• In accordance with an aspect of the invention, a burner for a decorative flame effect may be provided that can accept a wide range of fuel throughput rates while maintaining a luminous, smokeless flame.
  • In some embodiments, a burner for a decorative flame effect may support a fully-attached, stable flame with a widely-variable flame height.
  • A burner that produces a luminous smokeless flame over a wide range of output rates may comprise a proportioning system that can divide the input fuel into two or more output streams, one or more passages that can introduce air into one or more of the fuel output streams, and a burner outlet geometry that may combine the multiple output streams to form a single flame.
  • The separate flow paths may be constructed to condition the fluid streams flowing through them to improve the aesthetic properties of the flame such as, by reducing turbulence, increasing flow uniformity, or controlling velocity. By separating the fuel flow into multiple streams, and conditioning each stream separately, using flow path geometry, a designer can manipulate the characteristics of the flame at various heights with greater flexibility than would be possible using a single flow path. The geometry of each fuel flow path may be designed to achieve specific air/fuel ratios, flow velocities and turbulence levels.
  • The proportioning system can be designed to send a greater fraction of the total flow to a certain flow path as the total flow increases. Thus, the flame properties may be increasingly dominated by the flow characteristics of that certain fuel stream as the total flow increases. Conversely, the flame properties may be dominated by the flow characteristics of a different fuel stream as the total flow decreases. This progressive blending of two or more fluid streams with different flow properties can be used to build a burner capable of maintaining a flame with desirable aesthetic properties over a wide range of flame sizes.
  • Other goals and advantages of the invention will be further appreciated and understood when considered in conjunction with the following description and accompanying drawings. While the following description may contain specific details describing particular embodiments of the invention, this should not be construed as limitations to the scope of the invention but rather as an exemplification of preferable embodiments. For each aspect of the invention, many variations are possible as suggested herein that are known to those of ordinary skill in the art. A variety of changes and modifications can be made within the scope of the invention without departing from the spirit thereof.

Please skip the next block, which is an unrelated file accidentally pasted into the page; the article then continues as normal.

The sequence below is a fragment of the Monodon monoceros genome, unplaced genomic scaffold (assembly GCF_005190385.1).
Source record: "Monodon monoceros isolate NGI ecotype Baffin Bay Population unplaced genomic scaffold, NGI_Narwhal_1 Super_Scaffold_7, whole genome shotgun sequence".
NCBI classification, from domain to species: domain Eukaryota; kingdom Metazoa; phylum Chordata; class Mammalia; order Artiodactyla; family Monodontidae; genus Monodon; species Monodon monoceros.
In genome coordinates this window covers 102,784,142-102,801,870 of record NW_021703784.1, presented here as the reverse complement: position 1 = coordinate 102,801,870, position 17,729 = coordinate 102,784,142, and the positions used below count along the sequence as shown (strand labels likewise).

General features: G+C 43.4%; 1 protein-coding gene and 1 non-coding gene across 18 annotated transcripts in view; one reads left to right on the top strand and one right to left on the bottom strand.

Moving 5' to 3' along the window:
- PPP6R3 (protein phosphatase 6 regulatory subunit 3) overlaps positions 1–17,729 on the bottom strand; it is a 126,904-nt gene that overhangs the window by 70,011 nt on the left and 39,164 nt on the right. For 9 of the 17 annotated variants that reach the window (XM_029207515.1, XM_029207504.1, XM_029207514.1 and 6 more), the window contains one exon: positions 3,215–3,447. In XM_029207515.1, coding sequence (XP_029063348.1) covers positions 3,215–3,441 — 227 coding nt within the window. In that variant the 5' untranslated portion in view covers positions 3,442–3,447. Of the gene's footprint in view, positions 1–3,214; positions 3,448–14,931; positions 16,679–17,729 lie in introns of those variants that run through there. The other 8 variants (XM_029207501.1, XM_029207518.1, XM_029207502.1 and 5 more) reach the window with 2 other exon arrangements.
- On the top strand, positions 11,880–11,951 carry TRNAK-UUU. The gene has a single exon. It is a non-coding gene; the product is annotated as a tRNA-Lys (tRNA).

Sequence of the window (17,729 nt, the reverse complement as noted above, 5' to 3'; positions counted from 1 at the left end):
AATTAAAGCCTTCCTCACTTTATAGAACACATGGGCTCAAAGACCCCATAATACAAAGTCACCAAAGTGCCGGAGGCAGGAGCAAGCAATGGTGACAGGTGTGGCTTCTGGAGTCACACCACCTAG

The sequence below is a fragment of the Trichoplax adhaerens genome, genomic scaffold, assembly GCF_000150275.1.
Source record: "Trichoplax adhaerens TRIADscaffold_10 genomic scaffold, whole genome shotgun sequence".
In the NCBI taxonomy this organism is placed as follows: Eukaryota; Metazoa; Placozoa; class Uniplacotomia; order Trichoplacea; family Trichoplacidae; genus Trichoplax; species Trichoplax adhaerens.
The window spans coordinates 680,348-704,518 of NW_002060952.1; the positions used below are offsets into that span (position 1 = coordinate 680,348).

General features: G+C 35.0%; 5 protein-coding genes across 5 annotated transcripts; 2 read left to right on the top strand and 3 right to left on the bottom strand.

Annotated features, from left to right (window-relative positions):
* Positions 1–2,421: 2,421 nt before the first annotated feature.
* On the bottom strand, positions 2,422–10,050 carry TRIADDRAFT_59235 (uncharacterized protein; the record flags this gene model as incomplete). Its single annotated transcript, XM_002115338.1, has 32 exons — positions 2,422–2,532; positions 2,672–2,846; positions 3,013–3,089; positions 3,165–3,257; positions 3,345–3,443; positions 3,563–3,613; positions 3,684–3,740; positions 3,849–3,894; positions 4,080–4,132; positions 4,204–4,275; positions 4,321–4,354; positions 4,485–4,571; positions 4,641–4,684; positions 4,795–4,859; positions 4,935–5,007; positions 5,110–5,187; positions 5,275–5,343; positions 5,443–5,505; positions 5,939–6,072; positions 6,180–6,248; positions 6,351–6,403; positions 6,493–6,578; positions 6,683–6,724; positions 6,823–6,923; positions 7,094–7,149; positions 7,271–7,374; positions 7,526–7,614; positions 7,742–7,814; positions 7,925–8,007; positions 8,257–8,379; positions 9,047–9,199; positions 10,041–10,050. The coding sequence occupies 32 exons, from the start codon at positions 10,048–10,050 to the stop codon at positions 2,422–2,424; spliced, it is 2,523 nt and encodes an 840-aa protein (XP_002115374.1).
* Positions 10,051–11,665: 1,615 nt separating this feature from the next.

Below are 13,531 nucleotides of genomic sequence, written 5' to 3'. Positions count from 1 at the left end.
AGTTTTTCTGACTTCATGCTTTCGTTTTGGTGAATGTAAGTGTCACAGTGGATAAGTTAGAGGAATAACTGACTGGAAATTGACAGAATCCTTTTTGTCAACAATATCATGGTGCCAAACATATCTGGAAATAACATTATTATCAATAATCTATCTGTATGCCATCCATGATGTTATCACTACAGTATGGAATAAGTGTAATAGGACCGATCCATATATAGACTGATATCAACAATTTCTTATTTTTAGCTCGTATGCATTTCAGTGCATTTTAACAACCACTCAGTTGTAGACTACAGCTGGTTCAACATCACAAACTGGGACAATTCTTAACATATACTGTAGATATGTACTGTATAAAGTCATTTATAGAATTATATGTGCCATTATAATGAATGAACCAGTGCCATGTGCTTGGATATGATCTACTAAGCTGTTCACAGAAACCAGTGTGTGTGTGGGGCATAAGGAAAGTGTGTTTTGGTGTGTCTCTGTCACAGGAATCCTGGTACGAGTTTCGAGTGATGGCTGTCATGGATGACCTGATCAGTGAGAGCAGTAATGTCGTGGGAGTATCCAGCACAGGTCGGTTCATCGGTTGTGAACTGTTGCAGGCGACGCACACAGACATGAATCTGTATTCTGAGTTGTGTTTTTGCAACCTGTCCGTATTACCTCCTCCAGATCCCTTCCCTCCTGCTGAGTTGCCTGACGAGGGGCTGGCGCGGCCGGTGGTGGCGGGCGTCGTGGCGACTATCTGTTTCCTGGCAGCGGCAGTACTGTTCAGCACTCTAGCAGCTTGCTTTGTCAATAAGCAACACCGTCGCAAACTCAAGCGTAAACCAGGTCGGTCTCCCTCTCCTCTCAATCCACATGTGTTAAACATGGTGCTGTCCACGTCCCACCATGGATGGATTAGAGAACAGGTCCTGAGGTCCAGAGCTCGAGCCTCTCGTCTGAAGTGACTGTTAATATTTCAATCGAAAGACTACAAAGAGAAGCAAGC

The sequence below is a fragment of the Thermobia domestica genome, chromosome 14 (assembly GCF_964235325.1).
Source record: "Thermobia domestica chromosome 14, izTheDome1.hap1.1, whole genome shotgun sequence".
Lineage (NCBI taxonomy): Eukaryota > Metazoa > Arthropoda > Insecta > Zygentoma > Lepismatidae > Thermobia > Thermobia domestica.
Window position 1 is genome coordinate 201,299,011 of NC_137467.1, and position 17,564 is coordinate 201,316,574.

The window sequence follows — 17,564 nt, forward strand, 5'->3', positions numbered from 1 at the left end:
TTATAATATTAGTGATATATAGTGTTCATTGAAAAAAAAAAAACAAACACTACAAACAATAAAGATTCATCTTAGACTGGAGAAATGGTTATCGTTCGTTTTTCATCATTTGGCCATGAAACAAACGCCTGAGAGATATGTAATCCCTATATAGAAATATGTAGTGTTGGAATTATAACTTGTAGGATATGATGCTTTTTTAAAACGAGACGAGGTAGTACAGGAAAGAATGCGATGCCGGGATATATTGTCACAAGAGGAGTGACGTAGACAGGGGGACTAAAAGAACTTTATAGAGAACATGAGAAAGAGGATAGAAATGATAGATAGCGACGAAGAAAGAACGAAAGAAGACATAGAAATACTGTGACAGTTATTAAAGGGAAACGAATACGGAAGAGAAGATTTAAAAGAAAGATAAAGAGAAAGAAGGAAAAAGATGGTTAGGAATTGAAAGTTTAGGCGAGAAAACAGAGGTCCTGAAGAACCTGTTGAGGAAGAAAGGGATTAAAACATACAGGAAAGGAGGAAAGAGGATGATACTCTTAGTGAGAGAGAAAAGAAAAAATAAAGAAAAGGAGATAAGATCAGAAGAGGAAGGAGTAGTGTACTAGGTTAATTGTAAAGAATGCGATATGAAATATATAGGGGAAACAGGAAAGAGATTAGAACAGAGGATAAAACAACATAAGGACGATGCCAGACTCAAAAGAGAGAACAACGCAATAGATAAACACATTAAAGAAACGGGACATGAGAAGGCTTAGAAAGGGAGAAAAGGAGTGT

• INCORPORATION BY REFERENCE
  • All publications, patents, and patent applications mentioned in this specification are herein incorporated by reference to the same extent as if each individual publication, patent, or patent application was specifically and individually indicated to be incorporated by reference.
  • BRIEF DESCRIPTION OF THE DRAWINGS
  • The novel features of the invention are set forth with particularity in the appended claims. A better understanding of the features and advantages of the invention will be obtained by reference to the following detailed description that sets forth illustrative embodiments, in which the principles of the invention are utilized, and the accompanying drawings of which:
  • FIG. 1A is a high-level depiction of a multi-stage burner with two stages provided in accordance with an embodiment of the invention.
  • FIG. 1B is a high-level depiction of a multi-stage burner with more than two stages provided in accordance with an embodiment of the invention.
  • FIG. 1C is a high-level depiction of another possible configuration for a multi-stage burner with more than two stages provided in accordance with an embodiment of the invention.
  • FIG. 2 is a block diagram of a multi-stage burner.
  • FIG. 3 is a cross-sectional view of a multi-stage burner in accordance with an embodiment of the invention.
  • FIG. 4 is an additional cross-sectional view of a multi-stage burner.
  • FIG. 5 provides an exploded view of a multi-stage burner provided in accordance with an embodiment of the invention.